My hands may be SMALL, but my ideas are BIG


Building A Cob House-Follow Up With the Mullenneaux's

In early November I wrote a post on "Building a Cob House" about the Mullenneaux family, and their personal cob building community story. The responses from readers were fantastic and inquisitive, so I felt a follow-up was necessary. I reached out to Hap and Lin Mullenneaux with questions readers had asked and how it felt to be living in their new cob house the past month. They happily obliged and also offered to serve as a contact for anyone else interested in cob houses. I hope you enjoy and learn from their responses as much as I did.

GB: With your cob home finished, how does it feel to be living in a home that you created solely with your own hands (and feet), especially with the help of Fairfield (Iowa's) supportive community?

HLM: We have been living in the house for one month. It feels more like a part of nature than a conventional house. As something natural, it is easy to accept it as it is. While there are some things that aren’t finished, we are beginning to realize that this house may never be finished because that is a static condition and this house is alive. We do look forward to running water inside and taking baths at home, coming as soon as the pond fills. Since summer ended we have missed our outdoor shower.
Loft Bedroom. The ceiling is bamboo matchstick blinds over reflectix. Photo Credit: Hap and Lin Mullenneaux

GB: What specific environmental benefits have you noticed in your new cob home?

HLM: In building this house we used much more “waste” than we created. Now our use of energy and water is a fraction of any house we have lived in before. We use rainwater from the roof. We heat with wood from the scrap pile at a nearby sawmill. Our total monthly housing costs are under $100, mostly phone and internet.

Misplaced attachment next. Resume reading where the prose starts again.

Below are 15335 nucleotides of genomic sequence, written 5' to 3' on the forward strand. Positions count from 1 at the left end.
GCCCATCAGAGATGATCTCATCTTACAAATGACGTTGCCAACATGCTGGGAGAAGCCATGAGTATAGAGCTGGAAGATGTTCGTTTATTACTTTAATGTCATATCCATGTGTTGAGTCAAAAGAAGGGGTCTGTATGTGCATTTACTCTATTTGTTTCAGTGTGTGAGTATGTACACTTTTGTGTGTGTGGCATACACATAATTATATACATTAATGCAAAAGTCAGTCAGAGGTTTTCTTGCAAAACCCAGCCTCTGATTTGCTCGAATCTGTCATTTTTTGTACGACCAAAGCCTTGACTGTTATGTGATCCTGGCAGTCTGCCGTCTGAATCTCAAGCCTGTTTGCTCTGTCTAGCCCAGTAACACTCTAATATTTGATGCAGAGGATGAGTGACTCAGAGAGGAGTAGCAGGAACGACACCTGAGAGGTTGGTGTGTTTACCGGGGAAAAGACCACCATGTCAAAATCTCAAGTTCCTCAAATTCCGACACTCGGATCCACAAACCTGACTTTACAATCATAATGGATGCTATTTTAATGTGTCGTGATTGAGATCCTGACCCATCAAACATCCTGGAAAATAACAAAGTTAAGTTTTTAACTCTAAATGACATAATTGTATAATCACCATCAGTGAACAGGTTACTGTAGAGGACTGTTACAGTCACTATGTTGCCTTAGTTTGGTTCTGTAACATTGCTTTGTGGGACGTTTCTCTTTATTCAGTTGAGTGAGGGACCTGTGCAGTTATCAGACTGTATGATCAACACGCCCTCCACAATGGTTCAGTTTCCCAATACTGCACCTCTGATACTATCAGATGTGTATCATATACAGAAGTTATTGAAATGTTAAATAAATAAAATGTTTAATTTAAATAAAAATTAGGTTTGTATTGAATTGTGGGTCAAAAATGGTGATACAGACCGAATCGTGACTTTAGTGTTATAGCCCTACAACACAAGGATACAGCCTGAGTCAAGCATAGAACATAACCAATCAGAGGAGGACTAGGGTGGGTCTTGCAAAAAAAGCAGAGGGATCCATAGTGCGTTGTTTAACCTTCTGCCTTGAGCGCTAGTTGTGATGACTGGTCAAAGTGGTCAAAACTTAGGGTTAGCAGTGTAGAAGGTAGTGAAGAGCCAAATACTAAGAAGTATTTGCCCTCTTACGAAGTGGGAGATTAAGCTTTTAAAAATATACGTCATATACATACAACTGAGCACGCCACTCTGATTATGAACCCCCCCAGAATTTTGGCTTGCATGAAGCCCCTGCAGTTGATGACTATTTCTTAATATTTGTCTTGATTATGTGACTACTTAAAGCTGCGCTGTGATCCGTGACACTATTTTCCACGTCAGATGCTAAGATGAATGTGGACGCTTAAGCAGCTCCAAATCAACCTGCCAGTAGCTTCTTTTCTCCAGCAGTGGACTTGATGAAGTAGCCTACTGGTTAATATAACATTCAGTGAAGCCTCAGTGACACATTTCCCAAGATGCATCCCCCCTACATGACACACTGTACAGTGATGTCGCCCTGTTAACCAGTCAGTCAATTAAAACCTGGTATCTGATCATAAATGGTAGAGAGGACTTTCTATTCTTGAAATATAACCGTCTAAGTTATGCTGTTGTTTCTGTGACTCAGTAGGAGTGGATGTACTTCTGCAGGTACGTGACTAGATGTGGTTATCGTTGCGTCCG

Cozy Kitchen-Photo Credit: Hap & Lin Mullenneaux

GB: In my previous post, I received a question regarding cob homes' flexibility and durability for various climates. Can you answer that comment, especially in light of Iowa's notoriously cold winters, wet springs and hot summers?

HLM: At this stage of our experiment the jury is still out. The season in question is winter. Cob walls give you excellent thermal mass. Heat them and they will radiate that heat back to you over time. But what happens when there is a sub-zero wind chill hitting the other side of the wall? Stay tuned!

GB: Are there any challenges you've noticed since moving in?

HLM: Balancing the heat was a challenge because we put the woodstove by the stairs. We are closing it in so that the heat spends more time downstairs. Condensation was an issue at first. We made the house very tight and there was still cob and plaster drying when we moved in. Add the vapor that we contribute from cooking, etc and you have high humidity. This is becoming less of an issue as winter progresses, but the interior plaster absorbs moisture easily and down the road we may cover it with something less permeable.

GB: So, if someone were interested in building their own cob home what insights, resources and advice would you give them and why?

HLM: In a climate with real winter you need to use every bit of the building season to finish a cob house before freezing begins. Keep the design small. Have the foundation and stem wall ready in the spring. Do the roof first on either permanent or temporary posts. We had to work hard to protect our walls before we got the roof on. Enjoy the process and encourage everyone to enjoy it with you. Cob is not meant to be done alone. To give cob a fighting chance in cold weather, do everything you can to help it. We made the house tight with good windows that are strategically located. We insulated the roof properly. We probably should have done more to insulate our stone stem wall. Keep the cob walls thick. In places where we sculpted seats or niches into the wall the thin wall tends to be cold and damp. Finally, don’t let heating be an after thought in a cold climate. Make sure you will have heat where you need it with proper placement of the woodstove or other heat source. Some folks who built a cob house in south central Iowa said that their home was a bit chilly when the woodstove was located on the north wall. The next winter they moved it closer to the middle of the house and were much more comfortable.

Be sure to get some hands on experience before you start your own project The workshop that we took at Cob Cottage was a blast.

Here are more great teachers we have met:

We are happy to answer questions and share our experience via email: haplin[at]gmail[dot]com

Thanks for doing this, Grace.
Hap & Lin Mullenneaux


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